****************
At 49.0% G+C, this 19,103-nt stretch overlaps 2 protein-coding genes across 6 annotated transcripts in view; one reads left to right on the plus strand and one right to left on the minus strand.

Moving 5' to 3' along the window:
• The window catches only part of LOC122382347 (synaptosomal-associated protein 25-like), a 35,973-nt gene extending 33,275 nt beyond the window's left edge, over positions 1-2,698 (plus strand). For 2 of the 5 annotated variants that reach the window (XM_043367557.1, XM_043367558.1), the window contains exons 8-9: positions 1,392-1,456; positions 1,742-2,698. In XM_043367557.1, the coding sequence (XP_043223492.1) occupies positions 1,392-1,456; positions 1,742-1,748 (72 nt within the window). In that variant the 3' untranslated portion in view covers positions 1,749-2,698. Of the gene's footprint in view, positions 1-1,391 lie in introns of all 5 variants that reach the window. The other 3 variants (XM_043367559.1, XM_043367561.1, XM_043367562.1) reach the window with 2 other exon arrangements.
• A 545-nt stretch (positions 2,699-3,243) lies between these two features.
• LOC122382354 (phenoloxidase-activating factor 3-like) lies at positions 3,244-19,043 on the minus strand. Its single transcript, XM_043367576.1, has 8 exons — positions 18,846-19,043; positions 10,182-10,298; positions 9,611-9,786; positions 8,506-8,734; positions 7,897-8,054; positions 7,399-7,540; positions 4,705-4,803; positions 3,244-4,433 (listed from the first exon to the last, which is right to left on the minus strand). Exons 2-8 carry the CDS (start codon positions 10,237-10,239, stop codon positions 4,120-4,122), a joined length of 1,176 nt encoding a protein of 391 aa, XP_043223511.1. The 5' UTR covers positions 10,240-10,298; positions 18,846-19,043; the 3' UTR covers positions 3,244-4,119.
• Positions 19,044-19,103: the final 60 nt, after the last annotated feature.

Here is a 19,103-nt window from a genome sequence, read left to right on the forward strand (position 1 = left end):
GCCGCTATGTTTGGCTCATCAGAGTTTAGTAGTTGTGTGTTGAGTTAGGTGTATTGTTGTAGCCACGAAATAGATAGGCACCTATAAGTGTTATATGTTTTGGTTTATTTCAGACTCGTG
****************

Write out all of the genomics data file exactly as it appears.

At 49.0% G+C, this 19,103-nt stretch overlaps 2 protein-coding genes across 6 annotated transcripts in view; one reads left to right on the plus strand and one right to left on the minus strand.

Moving 5' to 3' along the window:
• The window catches only part of LOC122382347 (synaptosomal-associated protein 25-like), a 35,973-nt gene extending 33,275 nt beyond the window's left edge, over positions 1-2,698 (plus strand). For 2 of the 5 annotated variants that reach the window (XM_043367557.1, XM_043367558.1), the window contains exons 8-9: positions 1,392-1,456; positions 1,742-2,698. In XM_043367557.1, the coding sequence (XP_043223492.1) occupies positions 1,392-1,456; positions 1,742-1,748 (72 nt within the window). In that variant the 3' untranslated portion in view covers positions 1,749-2,698. Of the gene's footprint in view, positions 1-1,391 lie in introns of all 5 variants that reach the window. The other 3 variants (XM_043367559.1, XM_043367561.1, XM_043367562.1) reach the window with 2 other exon arrangements.
• A 545-nt stretch (positions 2,699-3,243) lies between these two features.
• LOC122382354 (phenoloxidase-activating factor 3-like) lies at positions 3,244-19,043 on the minus strand. Its single transcript, XM_043367576.1, has 8 exons — positions 18,846-19,043; positions 10,182-10,298; positions 9,611-9,786; positions 8,506-8,734; positions 7,897-8,054; positions 7,399-7,540; positions 4,705-4,803; positions 3,244-4,433 (listed from the first exon to the last, which is right to left on the minus strand). Exons 2-8 carry the CDS (start codon positions 10,237-10,239, stop codon positions 4,120-4,122), a joined length of 1,176 nt encoding a protein of 391 aa, XP_043223511.1. The 5' UTR covers positions 10,240-10,298; positions 18,846-19,043; the 3' UTR covers positions 3,244-4,119.
• Positions 19,044-19,103: the final 60 nt, after the last annotated feature.

Here is a 19,103-nt window from a genome sequence, read left to right on the forward strand (position 1 = left end):
GCCGCTATGTTTGGCTCATCAGAGTTTAGTAGTTGTGTGTTGAGTTAGGTGTATTGTTGTAGCCACGAAATAGATAGGCACCTATAAGTGTTATATGTTTTGGTTTATTTCAGACTCGTG